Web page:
Inside Free Syrian Army's
By: Lale Kemal Translated from Taraf (Turkey).
Even though Turkey continues to deny reports that it has been setting up bases for the Syrian opposition — for example in Adana — it is no longer a secret that it is providing military support to the Syrian opposition.
About This Article
The Reyhanli refugee camp, close to Turkey’s border with Syria, might just be the most significant military outpost in the entire Syria conflict. Lale Kemal reports on the camp’s hosting of the Free Syrian Army and the internal disputes among officers and generals at risk of derailing the military assault on Assad.Publisher: Taraf (Turkey)
FSA Sets up Higher Military Council at Reyhanli Camp
Author: Lale Kemal
First Published: August 21, 2012
Posted on: August 22 2012
Translated by: Ceren Kenar
One of the centers in Turkey used as a military base for the Syrian opposition is the Reyhanli “military” refugee camp, located in Hatay province. This camp is exclusively reserved for Syrian officers, among them generals and colonels, and their families who have defected to Turkey. This camp, which hosts around 1,000 Syrians, is tightly guarded by Turkish security forces. Even foreign diplomats who want to meet the camp residents are not allowed to enter. However, it is possible to meet Syrian officers outside the camp and get information regarding the latest developments in Syria and the incidents taking place within this camp.
The camp is used by the Free Syrian Army (FSA) as a training center. The FSA’s website states its headquarters is located in Reyhanli and provides a list of the top commanders within the organization. Riad al-Assaad, since he was the first officer to defect to Turkey, is the top commander of the FSA. However, unrest has been palpable since the arrival of several defecting Syrian generals who don't like to be under the [lower-ranking] colonels running the camp.
To overcome the unrest, a Higher Military Council has been set up and more than a dozen generals have been tasked to develop military plans. This new structure closely resembles the highly controversial military institution of Turkey, the Supreme Military Council, which is composed of 13 generals. It is rumored that due to the arbitrary promotion policies, there are around a thousand generals left in Assad's army. Therefore, the Syrian army has a three times as many generals as the Turkish army, which has 367, itself an unusually high number.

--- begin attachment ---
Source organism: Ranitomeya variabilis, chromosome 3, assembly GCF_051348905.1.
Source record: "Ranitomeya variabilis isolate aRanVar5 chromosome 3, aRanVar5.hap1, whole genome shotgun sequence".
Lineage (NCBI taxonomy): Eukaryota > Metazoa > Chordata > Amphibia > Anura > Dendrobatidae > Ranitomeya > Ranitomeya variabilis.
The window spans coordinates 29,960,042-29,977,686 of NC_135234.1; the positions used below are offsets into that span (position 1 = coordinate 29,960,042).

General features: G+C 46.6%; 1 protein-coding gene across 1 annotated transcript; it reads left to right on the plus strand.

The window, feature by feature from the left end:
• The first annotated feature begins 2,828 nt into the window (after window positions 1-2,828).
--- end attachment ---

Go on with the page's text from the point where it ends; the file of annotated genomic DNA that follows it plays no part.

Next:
Meanwhile, unrest between the senior and junior officers, as well as the attempts by the Syrian National Council (SNC) to form an alternative militia against the FSA, are all signs of the fragmented and disorganized nature of the Syrian opposition. However, it is known that the US supports the FSA directly and is bypassing the SNC.
The Syrian Higher Military Council in Reyhanli draws up war plans against Assad. The FSA applies these plans and issues instructions to junior officers. These fighters are then sent into Syria on a rotational basis. Those who fight in Syria come back to the camp and new ones are sent into Syria.
The FSA is backed by Western countries as well as Gulf and Arab states. However, it is interesting that the list of demands from the FSA includes no equipment necessary to protect themselves from the chemical weapons that the Assad regime is known to have.
It has been noted that Turkey is not involved in the military training provided to the FSA officers in the Reyhanli camp but it is still unknown whether Turkey provides arms to these fighters or not.
On the other hand, it is noted that the FSA is armed by the donations of Saudi Arabia and Qatar, as well some volunteers who provide them with weapons. Although Turkey tries to avoid the image of arming the opposition,it is already quite obvious that it is at the forefront of the campaign to overthrow the Syrian regime.
One western diplomat says: “Turkey is playing this game very carefully. Like some other countries, it keeps its military support to the opposition secret. It does not turn its back against the opposition; however it is keen to lower its profile of its involvement to topple the regime.”
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